Life at Parnham has been described more than once as ‘monastic’ and the rigorous timetable for the intensive two-year course set 8 o’clock starts in the workshops and evening classes three days a week. Annual fees for the 11 or so students in each intake were £3000 at the outset and, of course, attendance was residential.
‘The fees rose considerably due to the inflation of the times, but we offered many bursaries and some scholarships to ensure that shouldn’t be a barrier to talent. Parnham didn’t feel particularly rarefied from our side of the fence although someone teaching in the state system might well have seen it that way, which is why I’m pleased to see the ideas we worked with have an influence today.
‘I’m not sure there was anything inherently special about Parnham as a location, although it may have helped sway a few parents, but I think far more parents – and certainly the students – were convinced by our objectives.’
Those intentions were well received from the outset as government approval was secured for the change of use of a Grade I Listed historic building and Lord Reilly, Director of the Design Council, Sir Peter Hall, Director of the National Theatre, and Yehudi Menuhin, became patrons. The Duke of Edinburgh visited in the first year and Roy Strong wrote about Parnham in Vogue with photographs by Lord Snowdon.
Eminent educationalist Sir Christopher Frayling, a Parnham guest lecturer and now Chancellor of Arts University Bournemouth of which John Makepeace is an honorary fellow, notes in this foreword to Beyond Parnham, it was a place ‘where the hand, the head and the heart could be brought together through the making and designing of craft furniture.’
As the story of Parnham unfolds in the following pages the affection and admiration with which the college is remembered spills from the pages of the book, making the catastrophic events of 15 April all the more painful for anyone connected to it.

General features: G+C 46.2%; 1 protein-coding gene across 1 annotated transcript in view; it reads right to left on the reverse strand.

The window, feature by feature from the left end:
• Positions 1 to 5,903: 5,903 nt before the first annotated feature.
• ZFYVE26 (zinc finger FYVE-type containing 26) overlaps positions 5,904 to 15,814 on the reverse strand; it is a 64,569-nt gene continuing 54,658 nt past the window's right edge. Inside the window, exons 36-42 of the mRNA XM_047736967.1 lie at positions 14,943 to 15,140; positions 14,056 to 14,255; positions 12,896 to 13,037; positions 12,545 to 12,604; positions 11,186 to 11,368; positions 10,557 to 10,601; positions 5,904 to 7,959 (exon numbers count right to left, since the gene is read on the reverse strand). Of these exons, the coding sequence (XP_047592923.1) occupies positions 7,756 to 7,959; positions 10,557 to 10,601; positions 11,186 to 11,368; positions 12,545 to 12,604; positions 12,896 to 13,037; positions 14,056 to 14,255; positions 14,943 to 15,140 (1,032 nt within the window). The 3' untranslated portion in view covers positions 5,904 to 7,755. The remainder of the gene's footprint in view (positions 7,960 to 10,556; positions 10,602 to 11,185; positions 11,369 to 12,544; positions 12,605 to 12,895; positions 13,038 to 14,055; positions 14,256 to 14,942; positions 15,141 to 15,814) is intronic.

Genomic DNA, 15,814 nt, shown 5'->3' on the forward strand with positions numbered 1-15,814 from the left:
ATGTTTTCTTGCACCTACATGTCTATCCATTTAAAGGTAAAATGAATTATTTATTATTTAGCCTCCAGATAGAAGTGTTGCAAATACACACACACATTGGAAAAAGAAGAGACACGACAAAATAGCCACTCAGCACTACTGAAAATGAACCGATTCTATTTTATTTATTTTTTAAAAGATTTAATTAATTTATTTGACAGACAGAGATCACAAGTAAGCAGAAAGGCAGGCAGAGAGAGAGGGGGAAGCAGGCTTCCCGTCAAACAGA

‘Self defence has long since taught me not to become overwrought by things I’m unable to control,’ says John. ‘People loved the place and we had so many messages expressing shock and sorrow after the fire it was incredibly touching. We are so very lucky to have had Parnham in that extraordinary time that we did. It is a terrible loss to the community and it is quite rightly being mourned.’
Parnham House: A history
The first house on the site was built for the Gerard family in the 1400s and rebuilt in 1552 for Sir Robert Strode after it passed into his family’s hands during the reign of Henry VI and remained its seat for more than 200 years. During the Civil War Sir John Strode’s widow Lady Ann was killed defending it from Parliamentarian troops under Fairfax.
Regency architect John Nash enlarged the house in 1810 for William Oglander, but retained the 16th century hall and kitchen wing. It was the family home of William Barnard Rhodes-Moorhouse, the first airman to be awarded the Victoria Cross and after his death at Ypres in 1915 he was buried in the grounds, as was his son, also a pilot, who was killed in the Battle of Britain. Having been run as a country club in the 1920s it was requisitioned for the US Army in Word War 2 and acquired by the Mental Health Association in 1954.
John Makepeace bought Parnham in 1976 and sold it 25 years later to hedge fund manager Michael Treichl whose extensive £10 million restoration programme was widely admired. Following the catastrophic fire Michael Treichl was arrested and released on police bail before being found dead in the waters of Lake Geneva on 16 June.
• First published by Dorset Life – The Dorset Magazine.